JOURNAL ARTICLE
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Twenty years of evolution of CML therapy: how the treatment goal is moving from disease to patient.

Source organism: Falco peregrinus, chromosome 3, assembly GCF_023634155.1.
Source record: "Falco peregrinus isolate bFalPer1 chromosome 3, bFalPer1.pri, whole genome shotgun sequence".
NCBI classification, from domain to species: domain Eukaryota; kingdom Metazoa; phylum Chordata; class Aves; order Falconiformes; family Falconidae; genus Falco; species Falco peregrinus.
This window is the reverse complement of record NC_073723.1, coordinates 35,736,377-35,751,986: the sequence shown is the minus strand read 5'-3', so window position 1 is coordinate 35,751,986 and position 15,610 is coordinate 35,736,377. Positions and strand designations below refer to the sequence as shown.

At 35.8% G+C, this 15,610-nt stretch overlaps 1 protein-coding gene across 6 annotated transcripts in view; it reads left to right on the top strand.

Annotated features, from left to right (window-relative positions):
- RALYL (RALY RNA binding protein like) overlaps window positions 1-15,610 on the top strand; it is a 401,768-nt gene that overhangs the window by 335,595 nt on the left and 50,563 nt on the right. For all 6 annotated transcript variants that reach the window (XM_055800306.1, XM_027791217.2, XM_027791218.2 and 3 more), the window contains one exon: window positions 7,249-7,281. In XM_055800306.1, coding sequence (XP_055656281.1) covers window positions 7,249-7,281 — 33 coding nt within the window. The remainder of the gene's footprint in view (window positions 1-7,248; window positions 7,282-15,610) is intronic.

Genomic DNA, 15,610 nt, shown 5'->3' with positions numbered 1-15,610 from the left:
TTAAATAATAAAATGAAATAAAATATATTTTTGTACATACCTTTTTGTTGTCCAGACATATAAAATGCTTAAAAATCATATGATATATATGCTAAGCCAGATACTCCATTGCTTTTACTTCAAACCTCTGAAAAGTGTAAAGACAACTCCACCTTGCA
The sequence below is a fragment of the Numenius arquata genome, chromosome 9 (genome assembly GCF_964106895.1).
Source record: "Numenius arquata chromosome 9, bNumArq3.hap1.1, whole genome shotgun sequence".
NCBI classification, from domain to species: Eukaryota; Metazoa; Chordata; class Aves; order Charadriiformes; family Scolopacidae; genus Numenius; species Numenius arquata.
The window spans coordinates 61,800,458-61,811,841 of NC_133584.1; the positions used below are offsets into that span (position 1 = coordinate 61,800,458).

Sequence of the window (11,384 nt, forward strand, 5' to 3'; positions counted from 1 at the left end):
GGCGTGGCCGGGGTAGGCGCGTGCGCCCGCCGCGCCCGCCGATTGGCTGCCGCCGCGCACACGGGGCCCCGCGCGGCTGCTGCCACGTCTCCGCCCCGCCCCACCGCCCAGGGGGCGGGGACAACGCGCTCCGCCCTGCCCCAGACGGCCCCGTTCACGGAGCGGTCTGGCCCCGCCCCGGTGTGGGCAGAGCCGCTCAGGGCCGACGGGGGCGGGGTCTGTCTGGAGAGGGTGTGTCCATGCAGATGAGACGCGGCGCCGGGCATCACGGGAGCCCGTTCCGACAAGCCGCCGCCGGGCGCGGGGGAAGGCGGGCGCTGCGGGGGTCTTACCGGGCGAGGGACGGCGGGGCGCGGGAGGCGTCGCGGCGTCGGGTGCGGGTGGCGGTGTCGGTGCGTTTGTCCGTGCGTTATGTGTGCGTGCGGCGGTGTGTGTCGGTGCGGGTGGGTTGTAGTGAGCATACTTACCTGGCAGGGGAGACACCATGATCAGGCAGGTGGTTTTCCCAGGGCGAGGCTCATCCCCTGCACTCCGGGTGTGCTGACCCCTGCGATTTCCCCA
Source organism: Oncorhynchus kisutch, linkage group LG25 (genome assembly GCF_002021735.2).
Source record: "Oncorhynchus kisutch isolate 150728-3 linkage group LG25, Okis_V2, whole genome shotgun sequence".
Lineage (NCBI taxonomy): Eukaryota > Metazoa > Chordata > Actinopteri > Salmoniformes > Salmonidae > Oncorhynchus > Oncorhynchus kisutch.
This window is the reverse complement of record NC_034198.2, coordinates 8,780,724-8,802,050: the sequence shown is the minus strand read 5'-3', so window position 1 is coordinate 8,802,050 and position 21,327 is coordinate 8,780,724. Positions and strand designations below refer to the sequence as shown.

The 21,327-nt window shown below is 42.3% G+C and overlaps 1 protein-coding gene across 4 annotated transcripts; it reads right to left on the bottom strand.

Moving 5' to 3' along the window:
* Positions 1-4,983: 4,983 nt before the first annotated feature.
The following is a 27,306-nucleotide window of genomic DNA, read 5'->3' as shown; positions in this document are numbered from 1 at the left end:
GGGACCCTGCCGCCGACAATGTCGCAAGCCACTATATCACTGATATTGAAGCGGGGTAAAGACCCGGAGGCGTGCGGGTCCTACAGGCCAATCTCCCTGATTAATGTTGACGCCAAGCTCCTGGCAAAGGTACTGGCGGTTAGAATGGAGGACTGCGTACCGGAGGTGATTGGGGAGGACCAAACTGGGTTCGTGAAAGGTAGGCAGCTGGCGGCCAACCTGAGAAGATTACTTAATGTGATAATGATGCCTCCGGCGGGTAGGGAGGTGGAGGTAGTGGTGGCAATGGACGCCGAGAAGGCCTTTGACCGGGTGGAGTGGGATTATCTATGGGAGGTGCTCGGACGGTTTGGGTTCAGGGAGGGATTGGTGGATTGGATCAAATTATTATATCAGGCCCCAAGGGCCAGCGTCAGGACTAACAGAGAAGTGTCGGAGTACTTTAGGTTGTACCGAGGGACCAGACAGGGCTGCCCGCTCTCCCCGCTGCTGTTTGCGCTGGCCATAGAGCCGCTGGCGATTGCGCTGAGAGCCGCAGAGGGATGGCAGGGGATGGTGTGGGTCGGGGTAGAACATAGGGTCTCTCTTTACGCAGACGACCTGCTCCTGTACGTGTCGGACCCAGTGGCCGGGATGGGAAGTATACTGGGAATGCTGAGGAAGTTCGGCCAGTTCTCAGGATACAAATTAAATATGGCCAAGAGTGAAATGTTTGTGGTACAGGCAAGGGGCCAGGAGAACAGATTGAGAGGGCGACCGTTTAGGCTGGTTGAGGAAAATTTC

The introduction of imatinib in 2000 opened the era of tyrosine kinase inhibitors (TKIs) for CML therapy and has revolutionized the life expectancy of CML patients, which is now quite like the one of the healthy aged population. Over the last 20 years, both the TKI therapy itself and the objectives have undergone evolutions highlighted and discussed in this review. The main objective of the CML therapy in the first 10 years after TKI introduction was to abolish the disease progression from the chronic to the blastic phase and guarantee the long-term survival of the great majority of patients. In the second 10 years (from 2010 to the present), the main objective of CML therapy moved from survival, considered achieved as a goal, to treatment-free remission (TFR). Two phenomena emerged: no more than 50-60% of CML patients could be candidates for discontinuation and over 50% of them molecularly relapse. The increased cumulative incidence of specific TKI off-target side effects was such relevant to compel to discontinue or reduce the TKI administration in a significant proportion of patients and to avoid a specific TKI in particular settings of patients. Therefore, the treatment strategy must be adapted to each category of patients. What about the patients who do not get or fail the TFR? Should they be compelled to continue the TKIs at the maximum tolerated dose? Alternative strategies based on the principle of minimal effective dose have been tested with success and they are now re-evaluated with more attention, since they guarantee survival and probably a better quality of life, too. Moving from treating the disease to treating the patient is an important change of paradigm. We can say that we are entering a personalized CML therapy, which considers the patients' age, their comorbidities, tolerability, and specific objectives. In this scenario, the new techniques supporting the monitoring of the patients, such as the digital PCR, must be considered. In the present review, we present in deep this evolution and comment on the future perspectives of CML therapy.

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